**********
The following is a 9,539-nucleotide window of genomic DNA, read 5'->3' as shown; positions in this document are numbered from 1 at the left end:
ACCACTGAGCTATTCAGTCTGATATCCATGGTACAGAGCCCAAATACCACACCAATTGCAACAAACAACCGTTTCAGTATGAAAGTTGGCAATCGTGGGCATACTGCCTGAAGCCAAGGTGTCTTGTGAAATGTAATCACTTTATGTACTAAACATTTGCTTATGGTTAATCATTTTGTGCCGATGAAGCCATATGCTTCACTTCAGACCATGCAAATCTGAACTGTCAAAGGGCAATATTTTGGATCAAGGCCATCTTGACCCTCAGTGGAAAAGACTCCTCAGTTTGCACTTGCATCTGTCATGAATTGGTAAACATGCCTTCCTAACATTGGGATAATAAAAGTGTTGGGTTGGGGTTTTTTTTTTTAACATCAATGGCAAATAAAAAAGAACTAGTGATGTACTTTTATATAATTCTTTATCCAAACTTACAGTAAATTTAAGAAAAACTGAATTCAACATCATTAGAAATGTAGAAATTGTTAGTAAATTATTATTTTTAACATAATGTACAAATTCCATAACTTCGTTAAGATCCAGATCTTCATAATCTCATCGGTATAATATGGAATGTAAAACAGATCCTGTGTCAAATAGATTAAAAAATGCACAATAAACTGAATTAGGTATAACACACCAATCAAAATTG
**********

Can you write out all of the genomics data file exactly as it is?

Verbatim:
The following is a 9,539-nucleotide window of genomic DNA, read 5'->3' as shown; positions in this document are numbered from 1 at the left end:
ACCACTGAGCTATTCAGTCTGATATCCATGGTACAGAGCCCAAATACCACACCAATTGCAACAAACAACCGTTTCAGTATGAAAGTTGGCAATCGTGGGCATACTGCCTGAAGCCAAGGTGTCTTGTGAAATGTAATCACTTTATGTACTAAACATTTGCTTATGGTTAATCATTTTGTGCCGATGAAGCCATATGCTTCACTTCAGACCATGCAAATCTGAACTGTCAAAGGGCAATATTTTGGATCAAGGCCATCTTGACCCTCAGTGGAAAAGACTCCTCAGTTTGCACTTGCATCTGTCATGAATTGGTAAACATGCCTTCCTAACATTGGGATAATAAAAGTGTTGGGTTGGGGTTTTTTTTTTTAACATCAATGGCAAATAAAAAAGAACTAGTGATGTACTTTTATATAATTCTTTATCCAAACTTACAGTAAATTTAAGAAAAACTGAATTCAACATCATTAGAAATGTAGAAATTGTTAGTAAATTATTATTTTTAACATAATGTACAAATTCCATAACTTCGTTAAGATCCAGATCTTCATAATCTCATCGGTATAATATGGAATGTAAAACAGATCCTGTGTCAAATAGATTAAAAAATGCACAATAAACTGAATTAGGTATAACACACCAATCAAAATTG